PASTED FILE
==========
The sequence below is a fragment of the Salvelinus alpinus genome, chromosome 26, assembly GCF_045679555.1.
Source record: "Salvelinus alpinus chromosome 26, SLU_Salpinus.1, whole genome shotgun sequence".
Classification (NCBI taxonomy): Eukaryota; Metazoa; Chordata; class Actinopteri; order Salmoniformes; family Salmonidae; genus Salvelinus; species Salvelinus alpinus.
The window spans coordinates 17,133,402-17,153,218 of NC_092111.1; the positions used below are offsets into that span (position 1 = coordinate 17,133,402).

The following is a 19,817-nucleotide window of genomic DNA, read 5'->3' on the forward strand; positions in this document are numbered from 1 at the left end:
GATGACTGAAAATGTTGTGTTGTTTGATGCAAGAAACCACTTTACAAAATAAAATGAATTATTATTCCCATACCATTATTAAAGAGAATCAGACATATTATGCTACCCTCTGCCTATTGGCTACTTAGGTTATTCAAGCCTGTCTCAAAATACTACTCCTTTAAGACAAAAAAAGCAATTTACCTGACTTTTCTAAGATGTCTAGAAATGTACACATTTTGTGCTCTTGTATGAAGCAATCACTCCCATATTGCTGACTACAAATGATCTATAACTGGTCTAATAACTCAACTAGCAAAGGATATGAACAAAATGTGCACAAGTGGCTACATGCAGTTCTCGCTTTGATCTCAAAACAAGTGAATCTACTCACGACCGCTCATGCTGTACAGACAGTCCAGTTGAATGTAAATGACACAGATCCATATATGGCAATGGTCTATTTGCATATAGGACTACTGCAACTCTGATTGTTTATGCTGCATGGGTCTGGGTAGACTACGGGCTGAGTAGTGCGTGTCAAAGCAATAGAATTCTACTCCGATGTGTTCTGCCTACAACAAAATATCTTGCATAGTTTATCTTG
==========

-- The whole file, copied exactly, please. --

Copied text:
The sequence below is a fragment of the Salvelinus alpinus genome, chromosome 26, assembly GCF_045679555.1.
Source record: "Salvelinus alpinus chromosome 26, SLU_Salpinus.1, whole genome shotgun sequence".
Classification (NCBI taxonomy): Eukaryota; Metazoa; Chordata; class Actinopteri; order Salmoniformes; family Salmonidae; genus Salvelinus; species Salvelinus alpinus.
The window spans coordinates 17,133,402-17,153,218 of NC_092111.1; the positions used below are offsets into that span (position 1 = coordinate 17,133,402).

The following is a 19,817-nucleotide window of genomic DNA, read 5'->3' on the forward strand; positions in this document are numbered from 1 at the left end:
GATGACTGAAAATGTTGTGTTGTTTGATGCAAGAAACCACTTTACAAAATAAAATGAATTATTATTCCCATACCATTATTAAAGAGAATCAGACATATTATGCTACCCTCTGCCTATTGGCTACTTAGGTTATTCAAGCCTGTCTCAAAATACTACTCCTTTAAGACAAAAAAAGCAATTTACCTGACTTTTCTAAGATGTCTAGAAATGTACACATTTTGTGCTCTTGTATGAAGCAATCACTCCCATATTGCTGACTACAAATGATCTATAACTGGTCTAATAACTCAACTAGCAAAGGATATGAACAAAATGTGCACAAGTGGCTACATGCAGTTCTCGCTTTGATCTCAAAACAAGTGAATCTACTCACGACCGCTCATGCTGTACAGACAGTCCAGTTGAATGTAAATGACACAGATCCATATATGGCAATGGTCTATTTGCATATAGGACTACTGCAACTCTGATTGTTTATGCTGCATGGGTCTGGGTAGACTACGGGCTGAGTAGTGCGTGTCAAAGCAATAGAATTCTACTCCGATGTGTTCTGCCTACAACAAAATATCTTGCATAGTTTATCTTG